A VISIT TO BRATTLE FARM by Honey Sharp | above photos courtesy Brattle Farm | 600 Williams Street, Pittsfield, MA |

In mid-August, I had the opportunity to visit a very special farm: Brattle Farm, which features the oldest house still standing in Pittsfield.

“Get to Know Your Farmer,” organized by the non-profit organization, Berkshire Grown, was my entrée. Also present for the tour and short talk were farmers, chefs, Dawn Masiero of Guido’s and the press.

Brattle Farm is “not only a hidden treasure, it’s a labor of love,” said Barbara Zheutlin, the director of Berkshire Grown. “Who would expect to find such a farm in Pittsfield?” 

While offering us a tour and a glimpse into the history of the farm, Donna Chandler, the tall, blond co-owner explains: “Four years ago we started a small experimental CSA here in Pittsfield. Neighbors showed lots of enthusiasm. Now we have 100 members, including second homeowners.”

This once small CSA that began with 20 members also features an honors system farm stand and participates in Lenox and Pittsfield farmers’ markets. One discovers here not only forty types of seasonal produce but chickens, turkeys, sheep, pigs, cows, and even award winning merino wool and jars of honey. A few donkeys also roam around the farm.

While appreciating this singularly bucolic, Berkshire environment with an 18th century house, barns, and a scattering of antique farm tools, it dawns on me that Arrowhead, Hermann Melville’s home, is up the road. It turns out this barn red, garrison style colonial house built by William Brattle, Jr. in 1762 was owned for generations by the Brattles until Donna and Bill Chandler purchased it in 2006. At that time it was simply a hay farm.

How did it embark on its 21st century chapter? “Actually it was the animals,” Donna tells me in a matter of fact voice. Their daughter, then 17, was pining for a horse for Xmas. She soon received it while their niece was given two Merino sheep from Hancock Shaker Village.

Owning a few animals doesn’t quite explain the successful nature of this now cultivated and organic farmland, however. In a later email Donna explained: “I had been a member of the CSA, Holiday Farm, and enjoyed the experience. However, I found it difficult sometimes to travel out of the way for pickups. I thought it would be great to have a CSA in southeast Pittsfield.” I write her that I remember seeing the owner of Holiday Farm, Dicken Crane of the Crane paper family when I’d buy his “black gold” i.e. aged manure.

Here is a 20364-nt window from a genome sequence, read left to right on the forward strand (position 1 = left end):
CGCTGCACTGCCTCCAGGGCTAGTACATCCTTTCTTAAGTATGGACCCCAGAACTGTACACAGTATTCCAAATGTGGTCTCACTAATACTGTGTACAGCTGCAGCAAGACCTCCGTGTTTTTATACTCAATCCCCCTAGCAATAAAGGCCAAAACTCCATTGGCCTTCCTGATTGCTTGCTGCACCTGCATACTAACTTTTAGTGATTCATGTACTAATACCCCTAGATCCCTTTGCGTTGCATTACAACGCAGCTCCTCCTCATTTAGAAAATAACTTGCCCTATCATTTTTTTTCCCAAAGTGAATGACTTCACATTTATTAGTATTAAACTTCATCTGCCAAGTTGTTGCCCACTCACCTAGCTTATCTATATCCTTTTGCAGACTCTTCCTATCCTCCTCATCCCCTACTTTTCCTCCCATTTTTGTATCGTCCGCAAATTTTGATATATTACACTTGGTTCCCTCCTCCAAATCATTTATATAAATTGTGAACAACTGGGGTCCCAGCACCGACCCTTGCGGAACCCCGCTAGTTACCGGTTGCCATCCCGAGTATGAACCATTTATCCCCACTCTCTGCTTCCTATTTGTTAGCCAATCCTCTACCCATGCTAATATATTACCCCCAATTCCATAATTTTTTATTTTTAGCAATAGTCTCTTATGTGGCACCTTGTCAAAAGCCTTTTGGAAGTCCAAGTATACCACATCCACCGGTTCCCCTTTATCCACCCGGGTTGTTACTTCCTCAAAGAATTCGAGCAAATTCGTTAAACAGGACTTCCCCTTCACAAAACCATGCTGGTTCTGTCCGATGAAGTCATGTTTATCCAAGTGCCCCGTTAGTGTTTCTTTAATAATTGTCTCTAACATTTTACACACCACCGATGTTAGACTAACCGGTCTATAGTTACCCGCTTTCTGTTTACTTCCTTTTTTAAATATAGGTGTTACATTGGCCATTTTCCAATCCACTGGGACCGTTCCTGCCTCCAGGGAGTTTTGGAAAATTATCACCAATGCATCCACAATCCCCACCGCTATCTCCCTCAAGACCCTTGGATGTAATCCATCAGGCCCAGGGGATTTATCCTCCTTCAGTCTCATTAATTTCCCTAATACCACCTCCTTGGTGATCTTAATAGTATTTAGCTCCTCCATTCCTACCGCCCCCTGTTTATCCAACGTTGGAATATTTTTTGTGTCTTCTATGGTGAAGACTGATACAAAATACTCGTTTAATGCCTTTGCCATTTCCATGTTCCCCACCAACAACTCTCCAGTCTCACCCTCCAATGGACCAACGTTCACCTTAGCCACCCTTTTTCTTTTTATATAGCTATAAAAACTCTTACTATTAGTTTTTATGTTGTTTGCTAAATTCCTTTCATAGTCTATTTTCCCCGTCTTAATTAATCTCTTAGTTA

“But," as Donna continues, “I had no formal background. I really didn’t know anything about farming. So I took the "Tilling the Soil" course from Massachusetts Department of Agricultural Resources (MDAR) and, armed with Elliot Coleman's books, started this CSA with the help of family and friends.” 

The family involves her husband, Bill Chandler, who still assists with the livestock while holding a job in IT; their hard-working and committed son, Ryan, who's in his late 20s; and two grandsons. “The ten year old works like an adult, and the seven year old loves to separate and divide the produce,” adds Donna with a proud smile.

Like other CSAs the family also relies on their members, volunteers and neighbors. The team of this operation includes part-time and a couple of full-time workers as well. And while a scattering of a few antique farm tools here and there may contribute to the old-fashioned feel, it’s clear that the farm is not simply rooted in the past. Two years ago, while maintaining pasture-based livestock management, they invested in a new modern tractor and tillers as well as hoop houses to extend the growing season. “We wanted more diversity for our products,” explains Ryan as he’s points to rows upon rows of vegetables including squash that his mother later tells me “could feed the entire city of Pittsfield.”

And diversity there is. Not surprising for today’s more gourmet market is heirloom produce including three varieties of eggplant. But perhaps most exotic of all are the jet-black-tailed Japanese Bantam fowl we are shown behind chicken wire. Treasured by the Japanese nobility for their short legs, “they were bred to prevent them from digging up roots,” explains Donna to those of us who may never have encountered a Japanese Bantam chicken.

PHOTO CREDITS Images courtesy of Brattle Farm and Honey Sharp.

Berkshire Grown is a non-profit organization that has been committed for over two decades to developing a thriving regional food economy.